My Dementia Diary 35 – A One Act Play

Each day, every day, the curtain goes up on their one act play. 

The early morning hush is broken by her voice, “are you coming to walk with me?”

He rubs sleep from his eyes and answers, “yes, I’m coming.”

The blind man and his demented wife have said these lines well over one thousand times. The play, a new day, begins again.

They make the bed, dress, go out for their morning walk. She babbles on about family and friends who no longer come to see her. His mind drifts about, from birdsongs to the sunshine’s warmth, affirming as needed-

“Yes, I love you.”

“Yes, everyone is well.”

“Yes, it is a beautiful day.”

They stop to sit on a bench, inhaling fresh sea air, soaking up tranquility. He hears a distant train, a nearby bird. 

She asks again, “do you love me?”

“I will always love you.”

Inseparable, they walk on, greeting passersby. She coos to babies, stoops to pet dogs, fills the world with smiles. They shop, bank, deal with life’s necessities, then climb the hill for home.

There are meals to make, chores to do. These done, they sit at their desks, soft music playing. She whistles happily, coloring simple designs, her way of making beauty. Content in this peaceful bubble, he writes, seeking beauty with words.

“Look!” she pleads, confronting him with her finished pages.

“Wow!” he exclaims, blind to her colors but seeing her needs.

Later, she gets bored, and they go back out into the larger world, stop for coffee or ice cream, chat with neighbors, then climb the hill again.

Sometimes there are cameo appearances, short lived visits from family or friends. The script changes little. The show has even gone on the road, played for months in other towns, but the actors returned to the stage they loved best.

Day darkens and, holding hands, they wander down to the overlook,. She  surveys  their community, their town, and describes the people scurrying about on Main Street, the sailboats flying by on the distant water, the colors of the clouds above.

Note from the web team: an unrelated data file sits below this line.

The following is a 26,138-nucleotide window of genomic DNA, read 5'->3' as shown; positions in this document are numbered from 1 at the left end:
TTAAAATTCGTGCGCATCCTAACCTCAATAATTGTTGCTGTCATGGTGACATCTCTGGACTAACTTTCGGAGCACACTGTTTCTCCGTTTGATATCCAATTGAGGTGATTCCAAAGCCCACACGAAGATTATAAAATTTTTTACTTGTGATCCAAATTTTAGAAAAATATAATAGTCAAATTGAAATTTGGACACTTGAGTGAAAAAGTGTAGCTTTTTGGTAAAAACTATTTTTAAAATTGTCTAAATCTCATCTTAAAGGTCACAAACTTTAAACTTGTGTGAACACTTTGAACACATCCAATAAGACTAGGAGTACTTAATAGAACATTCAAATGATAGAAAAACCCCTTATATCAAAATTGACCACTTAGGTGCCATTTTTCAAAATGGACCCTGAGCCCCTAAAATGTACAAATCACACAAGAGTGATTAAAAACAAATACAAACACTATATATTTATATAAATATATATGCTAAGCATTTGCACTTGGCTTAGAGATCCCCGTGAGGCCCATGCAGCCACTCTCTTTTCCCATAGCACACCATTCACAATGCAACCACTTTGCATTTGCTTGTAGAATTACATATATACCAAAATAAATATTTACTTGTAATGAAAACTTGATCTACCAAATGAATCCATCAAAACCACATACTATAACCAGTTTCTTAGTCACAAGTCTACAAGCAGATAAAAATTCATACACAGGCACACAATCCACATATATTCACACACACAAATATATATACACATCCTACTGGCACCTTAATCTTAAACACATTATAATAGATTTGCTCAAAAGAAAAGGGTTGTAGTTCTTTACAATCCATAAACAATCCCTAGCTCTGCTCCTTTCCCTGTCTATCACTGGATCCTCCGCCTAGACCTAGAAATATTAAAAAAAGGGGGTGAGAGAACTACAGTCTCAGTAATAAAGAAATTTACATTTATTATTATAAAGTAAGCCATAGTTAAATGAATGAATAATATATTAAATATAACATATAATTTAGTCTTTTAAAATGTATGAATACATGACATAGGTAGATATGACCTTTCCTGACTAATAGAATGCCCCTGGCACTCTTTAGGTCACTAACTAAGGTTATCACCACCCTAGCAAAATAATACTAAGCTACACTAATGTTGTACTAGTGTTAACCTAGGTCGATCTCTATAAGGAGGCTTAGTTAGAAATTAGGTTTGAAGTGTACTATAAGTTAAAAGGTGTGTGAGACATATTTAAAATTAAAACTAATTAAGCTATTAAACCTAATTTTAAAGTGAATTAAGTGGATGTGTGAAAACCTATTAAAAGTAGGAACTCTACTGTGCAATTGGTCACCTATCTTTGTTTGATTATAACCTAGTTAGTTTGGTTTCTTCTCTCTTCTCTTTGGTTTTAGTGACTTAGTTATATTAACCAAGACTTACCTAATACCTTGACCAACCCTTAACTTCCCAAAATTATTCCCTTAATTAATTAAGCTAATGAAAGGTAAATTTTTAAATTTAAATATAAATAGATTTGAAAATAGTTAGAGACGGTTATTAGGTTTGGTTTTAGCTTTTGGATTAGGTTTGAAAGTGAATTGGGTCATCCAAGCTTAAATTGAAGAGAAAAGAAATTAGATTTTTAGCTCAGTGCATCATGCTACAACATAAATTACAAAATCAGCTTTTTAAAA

They hug and kiss and head home.

The curtain falls. No ovations, no encores, no flowers tossed upon the stage.


As I lie in bed, waiting for the bliss of sleep, the day’s scenes play again, the smells, the sounds, the precious moments when she was happy.

She is the only audience I care about.

tio stib

You might also enjoy: My Dementia Diary 30 – Fragility, My Dementia Diary

10 thoughts on “My Dementia Diary 35 – A One Act Play

  1. I believe this is so true for my mum who is caring for my father. Each day I speak to mum and it was so scripted. I only realised this on a day she placed something up of a page about the sameness to her day. So recently I have altered the script, I don’t stay to the same words and questions, I also tell her about my day more and actually she seems to be appreciating this. She has a routine each week and every week with Dad. What you have written I am going to share with her as I believe she will get it fully as she lives it. I am only a cameo as don’t live so close.
    Thank you Max

    • Thank you for your response. I’m glad you’ve found this post helpful and admire your commitment to family. Yes, your mom needs all the help you can give her.

  2. this is a script of my day/ week/month/year caring for hubby (aka grumpy) who has Alzheimer’s same routine same conversation but it is what we do because of the love we have for each other,

  3. Bravo! The WordPress crowd grows round the blind poet who sees and meets his wife’s simple needs. Best part of the play are the moments she coos at babies and puppies for in that we all see all our humanity. So bravo keep writing! It’s enlighting.

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